A California court has dismissed a case brought against a health insurer alleging TCPA violations for prerecorded calls to a number provided by plaintiff on her insurance application. Smith v. Shield D California. On January 13, 2017, the Court ruled the calls were informational and subject only to requirement that the consumer give prior express oral or written consent, and not prior express written signed consent required for telemarketing calls.
A trial judge has affirmed the ruling dismissing a suit brought by Nomorobo under the TCPA alleging that Nomorobo intended to generate calls to its numbers and therefore was not within the “zone of interests” the TCPA was designed to protect. As the creation of the “illegal” calls was inherent to Nomorobo’s business plan, the Court held the company therefore should not be able to sue under the TCPA for those calls. Telephone Science Corp. v. Asset Recovery Solutions.
Comment: This case could be valuable in other “set-up” situations where individuals intentionally opt-in to calls or faxes, then sue alleging “violations” in those communications.
An Illinois court has approved the largest class action settlement to date under the TCPA amounting to between $56 and 76 million. Birchmeier v. Caribbean Cruise Line, Inc. et al. The calls purported to be a “political survey,” but the callers used information gathered for sales presentations for timeshares.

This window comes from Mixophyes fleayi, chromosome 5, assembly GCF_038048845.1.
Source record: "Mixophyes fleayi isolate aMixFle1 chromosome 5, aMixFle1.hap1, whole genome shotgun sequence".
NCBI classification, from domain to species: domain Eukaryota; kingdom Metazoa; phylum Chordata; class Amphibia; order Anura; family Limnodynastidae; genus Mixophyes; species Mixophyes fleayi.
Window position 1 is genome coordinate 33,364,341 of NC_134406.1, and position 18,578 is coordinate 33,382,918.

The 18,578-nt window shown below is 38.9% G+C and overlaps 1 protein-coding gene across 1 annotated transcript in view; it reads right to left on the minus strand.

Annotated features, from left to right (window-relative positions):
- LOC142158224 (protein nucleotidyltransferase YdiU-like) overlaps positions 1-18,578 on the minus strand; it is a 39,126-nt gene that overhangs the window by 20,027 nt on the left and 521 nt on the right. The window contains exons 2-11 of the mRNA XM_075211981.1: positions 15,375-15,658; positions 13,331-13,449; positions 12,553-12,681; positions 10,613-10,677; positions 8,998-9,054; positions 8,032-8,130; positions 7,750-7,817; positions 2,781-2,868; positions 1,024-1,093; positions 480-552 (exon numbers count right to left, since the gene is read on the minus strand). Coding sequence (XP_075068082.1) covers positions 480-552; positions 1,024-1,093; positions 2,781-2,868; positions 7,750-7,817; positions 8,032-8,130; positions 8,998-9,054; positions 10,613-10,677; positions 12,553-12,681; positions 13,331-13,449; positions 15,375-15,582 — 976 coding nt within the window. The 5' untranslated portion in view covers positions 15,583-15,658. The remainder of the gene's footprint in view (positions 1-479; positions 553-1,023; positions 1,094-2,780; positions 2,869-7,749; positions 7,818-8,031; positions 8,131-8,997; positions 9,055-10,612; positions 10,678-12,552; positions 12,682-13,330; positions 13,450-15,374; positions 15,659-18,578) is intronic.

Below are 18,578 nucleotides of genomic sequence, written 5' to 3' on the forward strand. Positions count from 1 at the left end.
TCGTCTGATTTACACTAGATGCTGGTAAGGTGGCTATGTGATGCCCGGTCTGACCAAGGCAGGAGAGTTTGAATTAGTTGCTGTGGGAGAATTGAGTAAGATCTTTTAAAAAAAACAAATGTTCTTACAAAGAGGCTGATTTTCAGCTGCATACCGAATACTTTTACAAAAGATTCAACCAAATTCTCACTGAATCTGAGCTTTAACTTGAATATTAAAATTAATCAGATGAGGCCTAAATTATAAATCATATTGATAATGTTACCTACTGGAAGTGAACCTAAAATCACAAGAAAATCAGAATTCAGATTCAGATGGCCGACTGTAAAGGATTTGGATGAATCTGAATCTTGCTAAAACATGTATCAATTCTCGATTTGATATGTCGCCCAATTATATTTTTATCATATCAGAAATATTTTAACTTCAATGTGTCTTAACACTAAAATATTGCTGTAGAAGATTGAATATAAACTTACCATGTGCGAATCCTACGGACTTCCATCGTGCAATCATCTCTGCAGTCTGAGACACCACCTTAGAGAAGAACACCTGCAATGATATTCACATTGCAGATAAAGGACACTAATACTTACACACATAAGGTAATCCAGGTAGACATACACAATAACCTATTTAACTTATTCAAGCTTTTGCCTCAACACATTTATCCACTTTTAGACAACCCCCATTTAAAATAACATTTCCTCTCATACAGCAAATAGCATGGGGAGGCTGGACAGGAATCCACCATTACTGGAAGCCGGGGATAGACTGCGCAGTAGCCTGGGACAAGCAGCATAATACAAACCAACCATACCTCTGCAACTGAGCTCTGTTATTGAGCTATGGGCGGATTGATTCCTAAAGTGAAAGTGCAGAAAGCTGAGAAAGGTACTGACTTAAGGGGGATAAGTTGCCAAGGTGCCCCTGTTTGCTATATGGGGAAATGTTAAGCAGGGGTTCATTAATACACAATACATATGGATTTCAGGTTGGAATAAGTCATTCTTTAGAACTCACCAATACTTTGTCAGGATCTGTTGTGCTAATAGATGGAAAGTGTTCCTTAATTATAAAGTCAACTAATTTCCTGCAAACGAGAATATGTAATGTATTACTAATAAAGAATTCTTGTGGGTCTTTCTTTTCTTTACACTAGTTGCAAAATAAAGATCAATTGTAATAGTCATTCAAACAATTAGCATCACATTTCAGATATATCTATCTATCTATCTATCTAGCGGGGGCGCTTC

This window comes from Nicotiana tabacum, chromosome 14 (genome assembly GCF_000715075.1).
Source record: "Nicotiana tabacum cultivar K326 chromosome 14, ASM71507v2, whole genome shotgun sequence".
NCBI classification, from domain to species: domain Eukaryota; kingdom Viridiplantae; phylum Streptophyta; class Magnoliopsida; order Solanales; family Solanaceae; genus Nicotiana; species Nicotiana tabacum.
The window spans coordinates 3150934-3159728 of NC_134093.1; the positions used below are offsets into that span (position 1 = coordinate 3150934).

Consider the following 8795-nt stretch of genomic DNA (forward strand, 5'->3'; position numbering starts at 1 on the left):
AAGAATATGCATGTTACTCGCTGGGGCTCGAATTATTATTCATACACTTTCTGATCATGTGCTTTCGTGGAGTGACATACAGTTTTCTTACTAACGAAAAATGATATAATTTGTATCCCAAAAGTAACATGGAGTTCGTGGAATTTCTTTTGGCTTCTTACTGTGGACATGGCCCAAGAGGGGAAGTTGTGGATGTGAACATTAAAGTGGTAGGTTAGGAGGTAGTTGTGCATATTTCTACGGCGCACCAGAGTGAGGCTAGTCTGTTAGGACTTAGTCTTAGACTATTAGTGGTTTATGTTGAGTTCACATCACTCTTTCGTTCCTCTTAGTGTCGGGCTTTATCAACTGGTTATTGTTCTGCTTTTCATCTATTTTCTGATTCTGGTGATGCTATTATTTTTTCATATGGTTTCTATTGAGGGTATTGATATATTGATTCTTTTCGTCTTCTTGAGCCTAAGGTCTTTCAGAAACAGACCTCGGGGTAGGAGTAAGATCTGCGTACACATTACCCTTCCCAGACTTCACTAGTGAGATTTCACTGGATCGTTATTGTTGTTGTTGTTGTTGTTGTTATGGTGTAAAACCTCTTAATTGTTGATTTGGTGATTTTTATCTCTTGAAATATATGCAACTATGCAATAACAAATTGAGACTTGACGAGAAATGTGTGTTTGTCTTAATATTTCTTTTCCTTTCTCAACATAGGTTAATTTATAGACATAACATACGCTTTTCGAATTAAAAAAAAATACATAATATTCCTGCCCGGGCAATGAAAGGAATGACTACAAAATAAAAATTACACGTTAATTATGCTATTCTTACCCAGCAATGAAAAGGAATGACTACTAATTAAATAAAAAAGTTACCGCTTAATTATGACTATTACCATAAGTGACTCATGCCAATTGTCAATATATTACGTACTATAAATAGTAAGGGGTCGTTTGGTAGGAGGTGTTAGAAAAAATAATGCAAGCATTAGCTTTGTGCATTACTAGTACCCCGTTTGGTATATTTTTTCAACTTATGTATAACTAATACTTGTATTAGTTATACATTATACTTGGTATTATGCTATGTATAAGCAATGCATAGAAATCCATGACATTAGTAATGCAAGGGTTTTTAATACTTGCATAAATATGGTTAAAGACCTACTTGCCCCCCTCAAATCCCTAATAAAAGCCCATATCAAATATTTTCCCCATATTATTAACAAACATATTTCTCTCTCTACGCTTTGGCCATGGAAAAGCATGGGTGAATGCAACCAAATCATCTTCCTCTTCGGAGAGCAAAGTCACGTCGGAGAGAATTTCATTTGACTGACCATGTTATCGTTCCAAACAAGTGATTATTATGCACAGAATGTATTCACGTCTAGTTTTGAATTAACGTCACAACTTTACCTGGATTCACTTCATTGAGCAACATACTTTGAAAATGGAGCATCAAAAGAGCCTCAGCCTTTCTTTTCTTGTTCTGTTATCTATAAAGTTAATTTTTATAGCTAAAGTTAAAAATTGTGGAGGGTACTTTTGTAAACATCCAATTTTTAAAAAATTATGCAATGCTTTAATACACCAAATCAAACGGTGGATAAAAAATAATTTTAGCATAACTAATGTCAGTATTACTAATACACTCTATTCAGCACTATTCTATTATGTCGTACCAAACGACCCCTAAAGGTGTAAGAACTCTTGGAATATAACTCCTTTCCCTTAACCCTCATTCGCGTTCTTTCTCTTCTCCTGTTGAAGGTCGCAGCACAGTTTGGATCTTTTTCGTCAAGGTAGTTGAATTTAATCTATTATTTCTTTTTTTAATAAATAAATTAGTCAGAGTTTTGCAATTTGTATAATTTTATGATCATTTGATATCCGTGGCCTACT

Comment: The (large) group of plaintiffs’ attorneys seek one third of the total award as their attorneys’ fee, or between $15 and 25 million.
An Illinois court has denied a motion to dismiss a TCPA class action brought against a tax preparation firm which allegedly send illegal texts. Hollingsworth v. Jackson Hewitt (D. Ill.). The plaintiff alleged he had texted “stop” but messages continued and he never provided the defendant with his cell phone number or gave prior express consent to receive text messages. Jackson Hewitt argued that the plaintiff had not argued the texts were sent using an automatic telephone dialing system but the court disagreed because the texts were identical and sent at the same time each day.
Plaintiffs have dismissed their suit against Donald J. Trump for President, Inc. with prejudice. This means that they cannot refile the claim. The notice of dismissal was filed without explanation on January 11, 2017, and could mean a confidential settlement was reached or that the plaintiffs simply dismissed their claims.